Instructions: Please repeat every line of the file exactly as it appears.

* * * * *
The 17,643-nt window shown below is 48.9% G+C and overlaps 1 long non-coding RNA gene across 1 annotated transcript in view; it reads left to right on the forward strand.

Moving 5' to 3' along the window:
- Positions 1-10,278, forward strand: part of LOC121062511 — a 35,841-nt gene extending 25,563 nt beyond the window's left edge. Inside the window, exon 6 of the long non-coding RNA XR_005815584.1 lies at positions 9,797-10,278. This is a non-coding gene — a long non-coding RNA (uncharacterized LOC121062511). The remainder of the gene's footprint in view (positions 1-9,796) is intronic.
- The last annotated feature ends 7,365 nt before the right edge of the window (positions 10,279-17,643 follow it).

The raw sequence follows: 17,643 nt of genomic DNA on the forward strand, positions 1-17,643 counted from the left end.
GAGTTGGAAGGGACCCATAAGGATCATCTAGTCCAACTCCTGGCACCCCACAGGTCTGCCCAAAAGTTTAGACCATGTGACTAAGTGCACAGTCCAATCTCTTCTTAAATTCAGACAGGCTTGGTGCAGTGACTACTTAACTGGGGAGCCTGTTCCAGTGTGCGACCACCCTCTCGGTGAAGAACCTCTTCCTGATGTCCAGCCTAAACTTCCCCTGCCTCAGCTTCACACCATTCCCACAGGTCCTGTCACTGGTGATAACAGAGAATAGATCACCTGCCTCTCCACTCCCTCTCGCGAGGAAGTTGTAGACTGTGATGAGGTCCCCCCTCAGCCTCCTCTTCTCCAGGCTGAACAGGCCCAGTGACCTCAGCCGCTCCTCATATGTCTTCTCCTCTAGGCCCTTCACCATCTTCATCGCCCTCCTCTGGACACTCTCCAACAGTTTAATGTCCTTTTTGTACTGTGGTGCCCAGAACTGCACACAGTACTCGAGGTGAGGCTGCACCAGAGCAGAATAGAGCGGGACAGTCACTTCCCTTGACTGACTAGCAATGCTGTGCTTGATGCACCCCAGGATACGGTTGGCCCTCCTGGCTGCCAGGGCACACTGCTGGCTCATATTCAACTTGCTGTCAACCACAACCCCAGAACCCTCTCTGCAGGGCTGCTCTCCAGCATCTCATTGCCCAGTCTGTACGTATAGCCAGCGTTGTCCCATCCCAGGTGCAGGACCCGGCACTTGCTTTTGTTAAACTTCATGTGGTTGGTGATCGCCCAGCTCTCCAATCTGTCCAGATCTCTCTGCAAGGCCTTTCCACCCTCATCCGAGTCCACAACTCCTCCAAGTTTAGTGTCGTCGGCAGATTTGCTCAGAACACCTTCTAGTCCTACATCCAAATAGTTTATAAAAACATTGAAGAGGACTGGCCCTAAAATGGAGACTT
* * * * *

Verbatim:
The 17,643-nt window shown below is 48.9% G+C and overlaps 1 long non-coding RNA gene across 1 annotated transcript in view; it reads left to right on the forward strand.

Moving 5' to 3' along the window:
- Positions 1-10,278, forward strand: part of LOC121062511 — a 35,841-nt gene extending 25,563 nt beyond the window's left edge. Inside the window, exon 6 of the long non-coding RNA XR_005815584.1 lies at positions 9,797-10,278. This is a non-coding gene — a long non-coding RNA (uncharacterized LOC121062511). The remainder of the gene's footprint in view (positions 1-9,796) is intronic.
- The last annotated feature ends 7,365 nt before the right edge of the window (positions 10,279-17,643 follow it).

The raw sequence follows: 17,643 nt of genomic DNA on the forward strand, positions 1-17,643 counted from the left end.
GAGTTGGAAGGGACCCATAAGGATCATCTAGTCCAACTCCTGGCACCCCACAGGTCTGCCCAAAAGTTTAGACCATGTGACTAAGTGCACAGTCCAATCTCTTCTTAAATTCAGACAGGCTTGGTGCAGTGACTACTTAACTGGGGAGCCTGTTCCAGTGTGCGACCACCCTCTCGGTGAAGAACCTCTTCCTGATGTCCAGCCTAAACTTCCCCTGCCTCAGCTTCACACCATTCCCACAGGTCCTGTCACTGGTGATAACAGAGAATAGATCACCTGCCTCTCCACTCCCTCTCGCGAGGAAGTTGTAGACTGTGATGAGGTCCCCCCTCAGCCTCCTCTTCTCCAGGCTGAACAGGCCCAGTGACCTCAGCCGCTCCTCATATGTCTTCTCCTCTAGGCCCTTCACCATCTTCATCGCCCTCCTCTGGACACTCTCCAACAGTTTAATGTCCTTTTTGTACTGTGGTGCCCAGAACTGCACACAGTACTCGAGGTGAGGCTGCACCAGAGCAGAATAGAGCGGGACAGTCACTTCCCTTGACTGACTAGCAATGCTGTGCTTGATGCACCCCAGGATACGGTTGGCCCTCCTGGCTGCCAGGGCACACTGCTGGCTCATATTCAACTTGCTGTCAACCACAACCCCAGAACCCTCTCTGCAGGGCTGCTCTCCAGCATCTCATTGCCCAGTCTGTACGTATAGCCAGCGTTGTCCCATCCCAGGTGCAGGACCCGGCACTTGCTTTTGTTAAACTTCATGTGGTTGGTGATCGCCCAGCTCTCCAATCTGTCCAGATCTCTCTGCAAGGCCTTTCCACCCTCATCCGAGTCCACAACTCCTCCAAGTTTAGTGTCGTCGGCAGATTTGCTCAGAACACCTTCTAGTCCTACATCCAAATAGTTTATAAAAACATTGAAGAGGACTGGCCCTAAAATGGAGACTT